SuffixEdit

-ing

  • (Mecklenburg-Vorpommern) Used to form diminutives

Usage notesEdit

  • Nouns derived with this suffix are neuters and their plural end in -ings.
  • The suffix can not only be added to nouns, but also to other parts of speech like adverbs.

Derved termsEdit

See alsoEdit


Norwegian BokmålEdit

EtymologyEdit

From Old Norse -ingr m, -ingi m, -ing f

PronunciationEdit

SuffixEdit

-ing m, f or m (see below)

  1. Used to form verbal nouns from verbs; -ing.
    Han var lei av masing.
    (please add an English translation of this usage example)

Usage notesEdit

The gender is usually m or f (in Bokmål) if the word ended in -ing in Old Norse and m if it ended in -ingr or -ingi. Living things like islending ‎(Icelander) and dumming ‎(idiot) are usually m whilst inanimate things like stråling ‎(radiation) and eting ‎(the act of eating) usually are m, f.

Derived termsEdit

See alsoEdit

ReferencesEdit


Norwegian NynorskEdit

EtymologyEdit

From Old Norse -ingr m, -ingi m, -ing f

SuffixEdit

-ing f or m (see below)

  1. Used to form verbal nouns from verbs; -ing.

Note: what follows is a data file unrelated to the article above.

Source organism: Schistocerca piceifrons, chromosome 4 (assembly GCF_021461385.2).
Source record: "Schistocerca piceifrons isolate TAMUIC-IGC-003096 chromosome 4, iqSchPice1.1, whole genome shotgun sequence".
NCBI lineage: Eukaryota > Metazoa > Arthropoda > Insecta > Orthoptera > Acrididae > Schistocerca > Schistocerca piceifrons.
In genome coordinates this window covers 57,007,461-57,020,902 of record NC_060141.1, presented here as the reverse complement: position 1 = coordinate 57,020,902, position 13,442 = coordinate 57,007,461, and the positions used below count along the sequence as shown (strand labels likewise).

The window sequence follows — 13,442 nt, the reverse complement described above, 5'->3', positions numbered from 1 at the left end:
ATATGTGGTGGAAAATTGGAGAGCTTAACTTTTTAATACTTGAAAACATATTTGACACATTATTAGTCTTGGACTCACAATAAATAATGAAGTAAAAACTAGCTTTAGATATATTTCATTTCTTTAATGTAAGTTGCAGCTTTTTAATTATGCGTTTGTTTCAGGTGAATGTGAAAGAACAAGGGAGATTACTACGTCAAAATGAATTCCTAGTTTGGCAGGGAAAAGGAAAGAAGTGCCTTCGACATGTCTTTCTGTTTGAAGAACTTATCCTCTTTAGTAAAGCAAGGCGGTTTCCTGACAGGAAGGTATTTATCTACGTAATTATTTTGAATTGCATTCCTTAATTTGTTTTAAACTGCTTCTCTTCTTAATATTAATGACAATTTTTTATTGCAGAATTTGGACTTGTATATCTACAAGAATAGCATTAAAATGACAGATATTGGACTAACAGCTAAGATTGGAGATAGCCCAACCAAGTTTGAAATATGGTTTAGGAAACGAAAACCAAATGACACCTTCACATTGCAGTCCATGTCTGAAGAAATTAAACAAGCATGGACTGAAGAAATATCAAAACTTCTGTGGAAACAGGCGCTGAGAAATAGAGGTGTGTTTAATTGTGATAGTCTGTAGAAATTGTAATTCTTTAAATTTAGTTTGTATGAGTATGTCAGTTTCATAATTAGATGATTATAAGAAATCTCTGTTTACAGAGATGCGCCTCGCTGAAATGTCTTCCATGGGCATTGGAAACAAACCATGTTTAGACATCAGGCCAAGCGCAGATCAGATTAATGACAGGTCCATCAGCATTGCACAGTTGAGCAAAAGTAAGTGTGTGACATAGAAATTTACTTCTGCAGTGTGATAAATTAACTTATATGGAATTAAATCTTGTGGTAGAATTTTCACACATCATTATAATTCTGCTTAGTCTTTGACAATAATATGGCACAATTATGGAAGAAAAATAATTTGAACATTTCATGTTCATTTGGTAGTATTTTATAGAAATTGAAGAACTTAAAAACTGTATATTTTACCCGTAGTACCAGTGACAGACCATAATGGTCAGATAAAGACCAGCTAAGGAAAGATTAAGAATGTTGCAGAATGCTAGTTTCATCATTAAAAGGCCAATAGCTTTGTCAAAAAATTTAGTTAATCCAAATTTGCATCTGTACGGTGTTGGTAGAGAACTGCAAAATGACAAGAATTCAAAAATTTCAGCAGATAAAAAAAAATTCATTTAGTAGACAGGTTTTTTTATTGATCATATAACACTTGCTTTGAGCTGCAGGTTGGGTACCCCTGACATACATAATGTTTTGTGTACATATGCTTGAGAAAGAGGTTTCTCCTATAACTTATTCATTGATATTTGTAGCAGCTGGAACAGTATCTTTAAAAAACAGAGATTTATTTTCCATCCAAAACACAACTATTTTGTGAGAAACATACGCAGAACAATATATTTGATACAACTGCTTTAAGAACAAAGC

Usage notesEdit

The gender is usually f (in Nynorsk) if the word ended in -ing in Old Norse and m if it ended in -ingr or -ingi. Living things like islending ‎(Icelander) and dumming ‎(idiot) are usually m whilst inanimate things like stråling ‎(radiation) and eting ‎(the act of eating) usually are f.

Derived termsEdit

See Bokmål above.

See alsoEdit

ReferencesEdit


Old EnglishEdit

PronunciationEdit

Etymology 1Edit

Variant of -ung.

Alternative formsEdit

SuffixEdit

-ing f

  1. Forming nouns from verbs, indicating action, process or material.

Etymology 2Edit

From Proto-Germanic *-ingaz.

SuffixEdit

-ing m

  1. Forming derivatives of masculine nouns with sense of ‘belonging to, son of’.

SwedishEdit

EtymologyEdit

From Old Norse ingr, lingr, from Proto-Germanic *-ingaz.

SuffixEdit

-ing

  1. -ing; making nouns. See also -ning.

Derived termsEdit



UzbekEdit

PronunciationEdit

Phonetik.svg This entry needs pronunciation information. If you are familiar with the IPA then please add some!

EtymologyEdit

EB1911 - Volume 01 - Page 001 - 1.svg This entry lacks etymological information. If you are familiar with the origin of this term, please add it to the page per etymology instructions.

SuffixEdit

-ing ‎(-инг)

  1. second-person singular possessive suffix. Used after a noun ending in a consonant. It has the same meaning as sening ‎(your) placed before a noun.
    Bu kitobing.‎ ― This is your book.

Usage notesEdit

When directly addressing another person, it is polite to use the plural -ingiz or -ngiz forms.